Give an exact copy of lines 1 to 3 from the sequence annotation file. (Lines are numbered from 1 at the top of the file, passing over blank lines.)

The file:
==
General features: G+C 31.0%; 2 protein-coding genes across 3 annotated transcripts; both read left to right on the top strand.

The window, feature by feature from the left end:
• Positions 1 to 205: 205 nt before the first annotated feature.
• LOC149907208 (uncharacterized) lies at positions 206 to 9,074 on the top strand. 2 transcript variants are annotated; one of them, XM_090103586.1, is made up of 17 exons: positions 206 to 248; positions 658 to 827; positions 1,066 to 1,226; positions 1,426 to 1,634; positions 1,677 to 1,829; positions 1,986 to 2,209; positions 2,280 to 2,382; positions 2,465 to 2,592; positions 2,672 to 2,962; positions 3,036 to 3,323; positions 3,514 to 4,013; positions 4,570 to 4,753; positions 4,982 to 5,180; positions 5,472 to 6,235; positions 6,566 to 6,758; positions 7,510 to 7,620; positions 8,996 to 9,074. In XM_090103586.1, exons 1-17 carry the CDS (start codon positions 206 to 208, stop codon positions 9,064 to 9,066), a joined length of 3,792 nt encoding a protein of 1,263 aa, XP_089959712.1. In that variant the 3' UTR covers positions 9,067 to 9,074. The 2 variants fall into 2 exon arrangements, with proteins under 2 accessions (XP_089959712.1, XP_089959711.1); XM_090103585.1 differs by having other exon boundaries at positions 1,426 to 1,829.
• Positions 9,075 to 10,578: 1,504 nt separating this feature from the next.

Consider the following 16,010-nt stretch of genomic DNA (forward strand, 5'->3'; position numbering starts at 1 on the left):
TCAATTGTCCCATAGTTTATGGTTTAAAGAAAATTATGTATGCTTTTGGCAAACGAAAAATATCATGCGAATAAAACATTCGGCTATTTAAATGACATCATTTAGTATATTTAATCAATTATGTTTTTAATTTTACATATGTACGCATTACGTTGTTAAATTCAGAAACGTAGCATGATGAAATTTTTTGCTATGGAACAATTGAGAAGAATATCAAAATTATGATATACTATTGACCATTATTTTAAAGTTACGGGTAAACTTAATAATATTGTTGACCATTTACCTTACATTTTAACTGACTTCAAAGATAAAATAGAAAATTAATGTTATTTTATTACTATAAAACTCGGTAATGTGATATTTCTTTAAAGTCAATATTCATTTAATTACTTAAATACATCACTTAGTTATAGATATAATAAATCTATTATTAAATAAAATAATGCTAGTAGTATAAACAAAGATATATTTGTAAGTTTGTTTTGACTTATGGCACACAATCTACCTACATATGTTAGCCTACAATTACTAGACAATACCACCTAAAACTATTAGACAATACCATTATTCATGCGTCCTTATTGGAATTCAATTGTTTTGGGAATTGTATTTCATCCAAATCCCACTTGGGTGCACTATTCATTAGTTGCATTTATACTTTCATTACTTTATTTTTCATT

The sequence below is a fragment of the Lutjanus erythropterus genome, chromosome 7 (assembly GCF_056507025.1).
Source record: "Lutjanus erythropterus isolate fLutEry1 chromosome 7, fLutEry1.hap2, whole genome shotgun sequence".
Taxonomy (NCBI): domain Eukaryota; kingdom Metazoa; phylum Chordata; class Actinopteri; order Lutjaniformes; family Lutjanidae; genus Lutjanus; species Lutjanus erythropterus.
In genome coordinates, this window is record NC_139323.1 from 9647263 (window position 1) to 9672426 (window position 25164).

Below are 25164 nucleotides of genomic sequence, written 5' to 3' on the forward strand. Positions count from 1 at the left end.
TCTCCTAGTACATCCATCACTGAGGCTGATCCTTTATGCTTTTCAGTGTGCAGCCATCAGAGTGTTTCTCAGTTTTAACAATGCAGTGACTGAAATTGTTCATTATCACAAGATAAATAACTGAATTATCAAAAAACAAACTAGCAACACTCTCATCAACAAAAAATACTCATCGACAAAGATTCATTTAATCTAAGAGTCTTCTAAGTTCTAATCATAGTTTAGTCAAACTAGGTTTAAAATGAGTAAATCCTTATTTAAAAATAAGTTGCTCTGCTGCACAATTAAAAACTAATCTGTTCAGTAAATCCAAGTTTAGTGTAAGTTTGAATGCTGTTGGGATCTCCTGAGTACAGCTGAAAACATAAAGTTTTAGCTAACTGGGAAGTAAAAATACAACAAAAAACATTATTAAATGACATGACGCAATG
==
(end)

General features: G+C 31.0%; 2 protein-coding genes across 3 annotated transcripts; both read left to right on the top strand.

The window, feature by feature from the left end:
• Positions 1 to 205: 205 nt before the first annotated feature.